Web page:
- Defective Machinery Accidents Claim
- Moving Vehicle Accidents Claim
- Welding and Chemical Burns Claim
- Electrical Injury at Work Claim
- Slip and Fall Injury
Other accidents in the workplace claim
Serious injury claim
- Head & Brain Injury
- Back & Spinal Injury
- Nerve Damage
- Eye Injury
- Neurological Damage
- Fatal Accidents
- Lower Body Injuries
- Loss of Vision
What to do if an accident occurs in the workplace?
1. Contact our solicitor
Our workplace injury solicitors are experts in advising clients on how to make these claims. Many people use a solicitor to aid with this application process as a lot of paperwork and filing are required, and our expert team is on hand to make the process as smooth as possible.
2. The PIAB application
The next step is to make an application to the Personal Injuries Assessment Board (PIAB). If your personal injury claim concerns anything other than medical negligence, some assaults, and some cases of entirely psychological injury, then your claim can be brought through PIAB. Examples of claims that PIAB covers include:
3. Submitting information and documents to PIAB
Your solicitor will obtain evidence, medical reports, and other expert reports required. And submits these documents to the Board for Assessment.
4. Consent to assess the claim
Once the application is made, PIAB issue a formal notification of claim to the defendant(s). The defendant(s) must indicate within 90 days whether or not they consent or not to the assessment of the claim. If the defendant consents, then PIAB will proceed to assess the claim. If they decline to have the case assessed, the PIAB will issue an Authorisation to allow the claimant to issue court proceedings.
5. Claim assessment time
If PIAB is assessing the claim, this will usually take about 9 months. They will then issue their Assessment of your claim, this amount reflects general and special damages awarded in respect of your claim. If the Assessment is accepted by both parties, the PIAB will issue an Order to Pay. The Order to Pay has the same status as an Order of the Court, and must be discharged by the defendant(s) within 10 days. A settlement cheque will then be issued to the claimant.
If the Assessment is rejected by either party, an Authorisation will be granted by PIAB to bring court proceedings.
How much compensation you receive for an accident in the workplace is dictated by two legally binding documents known as:
The “Book of Quantum” and
The recently published Personal Injuries Guidelines by the Judicial Council of Ireland.
The Book of Quantum dictates how much compensation you are owed if your Authorisation was received from PIAB prior to the 21st of April 2021. In all other cases, compensation in respect of general damages is assessed with the aid of the Judicial council’s Personal Injuries Guidelines.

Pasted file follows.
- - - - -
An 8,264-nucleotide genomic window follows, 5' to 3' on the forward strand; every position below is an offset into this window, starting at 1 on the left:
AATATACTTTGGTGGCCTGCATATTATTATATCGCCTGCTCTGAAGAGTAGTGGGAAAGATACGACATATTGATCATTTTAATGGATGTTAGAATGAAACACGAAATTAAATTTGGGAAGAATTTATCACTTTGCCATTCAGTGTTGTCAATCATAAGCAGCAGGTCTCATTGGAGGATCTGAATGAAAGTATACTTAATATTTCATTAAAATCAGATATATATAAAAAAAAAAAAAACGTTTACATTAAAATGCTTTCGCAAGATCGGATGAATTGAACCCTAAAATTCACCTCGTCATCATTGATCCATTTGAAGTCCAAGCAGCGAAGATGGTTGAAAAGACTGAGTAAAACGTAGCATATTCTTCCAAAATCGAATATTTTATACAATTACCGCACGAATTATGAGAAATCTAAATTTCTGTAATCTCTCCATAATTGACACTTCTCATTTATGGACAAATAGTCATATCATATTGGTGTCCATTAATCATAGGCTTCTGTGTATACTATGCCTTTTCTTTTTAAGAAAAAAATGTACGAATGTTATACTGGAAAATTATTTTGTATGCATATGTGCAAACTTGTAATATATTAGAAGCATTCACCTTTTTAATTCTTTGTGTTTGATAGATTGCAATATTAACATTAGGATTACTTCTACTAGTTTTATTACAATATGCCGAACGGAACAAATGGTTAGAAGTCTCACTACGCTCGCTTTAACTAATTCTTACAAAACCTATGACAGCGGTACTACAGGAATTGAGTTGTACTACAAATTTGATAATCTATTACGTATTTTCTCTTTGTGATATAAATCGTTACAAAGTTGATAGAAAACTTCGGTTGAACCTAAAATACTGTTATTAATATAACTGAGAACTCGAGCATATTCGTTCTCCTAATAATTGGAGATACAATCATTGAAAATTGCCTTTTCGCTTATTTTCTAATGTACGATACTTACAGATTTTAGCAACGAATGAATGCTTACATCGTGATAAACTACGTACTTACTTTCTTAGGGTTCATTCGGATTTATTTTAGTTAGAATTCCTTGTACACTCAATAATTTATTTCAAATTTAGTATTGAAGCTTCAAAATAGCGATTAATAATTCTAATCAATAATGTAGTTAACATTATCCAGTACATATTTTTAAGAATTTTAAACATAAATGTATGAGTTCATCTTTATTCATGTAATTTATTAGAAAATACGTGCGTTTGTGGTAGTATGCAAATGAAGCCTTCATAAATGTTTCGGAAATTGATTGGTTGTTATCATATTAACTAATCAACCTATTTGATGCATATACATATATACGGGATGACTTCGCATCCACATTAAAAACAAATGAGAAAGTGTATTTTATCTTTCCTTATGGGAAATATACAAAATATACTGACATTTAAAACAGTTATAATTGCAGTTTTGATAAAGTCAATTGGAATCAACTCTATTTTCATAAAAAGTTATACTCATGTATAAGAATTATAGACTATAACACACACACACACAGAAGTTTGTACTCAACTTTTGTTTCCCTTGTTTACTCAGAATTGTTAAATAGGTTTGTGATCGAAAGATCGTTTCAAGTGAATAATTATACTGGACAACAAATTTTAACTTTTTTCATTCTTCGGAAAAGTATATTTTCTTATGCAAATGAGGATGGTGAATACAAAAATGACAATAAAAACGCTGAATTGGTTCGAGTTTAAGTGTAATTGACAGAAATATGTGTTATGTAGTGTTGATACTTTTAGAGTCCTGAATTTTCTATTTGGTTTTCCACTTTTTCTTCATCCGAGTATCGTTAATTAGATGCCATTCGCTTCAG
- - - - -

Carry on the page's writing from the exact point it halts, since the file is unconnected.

The Book of Quantum sets out general guidelines as to the amounts that may be awarded or assessed in Personal Injury Claims. The guidelines are divided into sections depending on what category of injury was suffered, e.g., head injuries, neck injuries, back injuries and spinal fractures, upper limb injuries, lower limb injuries, and body and internal organs. The Book of Quantum sets out 4 steps to assess what compensation is appropriate for the suffered injury. These steps are as follows:
- Identify the category of injury
- Assess the severity of the injury (through medical reports and records)
- Research the value range
- Consider the effect of multiple injuries
The Personal Injuries Guidelines were adopted by The Judicial Council on the 6th of March 2021. Similar to the Book of Quantum, this legal document sets out guidelines for assessing compensation in respect of general damages. The general principles for this assessment centre on three criteria:
- Awards of damages must be fair and reasonable to both the claimant and the defendant(s)
- Awards must be proportionate to the injuries sustained
- Awards must be compared on a scale of injuries that are both of a lesser and greater magnitude
One of the most substantial differences brought about by this update is that the average level of damages awarded has been reduced. The new guidelines have, however, provided more detail and more explanation for claimants, which is overall a welcomed change to the process of making a personal injury claim.
Employers’ responsibilities to workers have evolved over the years in the civil courts, and the employer’s duty of care to each of his employees can be reduced to five headings.
Put simply, the employer must provide:
- Safe systems of work,
- A safe place of work,
- Plant and machinery that is safe to use,
- Competent supervision and/or suitable training and,
- Care in the selection of fellow employees.
All claims involving accidents in the workplace (employer liability cases) must be submitted to Personal Injuries Assessment Board before starting legal proceedings.
Employers must ensure the minimum health and safety standards in order to prevent (as much as possible) their employees from being injured due to an accident at work.
Under the Safety, Health and Welfare at Work Act, 2005, employers have a duty to ensure their employee’s safety, health, and welfare at work as far as is reasonably practicable.
In order to prevent workplace injuries and ill health, you are required, among other things, to
- Provide and maintain a safe workplace, machinery, and equipment
- Prevent risks from use of any article or substance and from exposure to physical agents, noise, and vibration
- Prevent any improper conduct or behavior likely to put the safety, health, and welfare of employees at risk (“horseplay” and bullying at work come within these categories)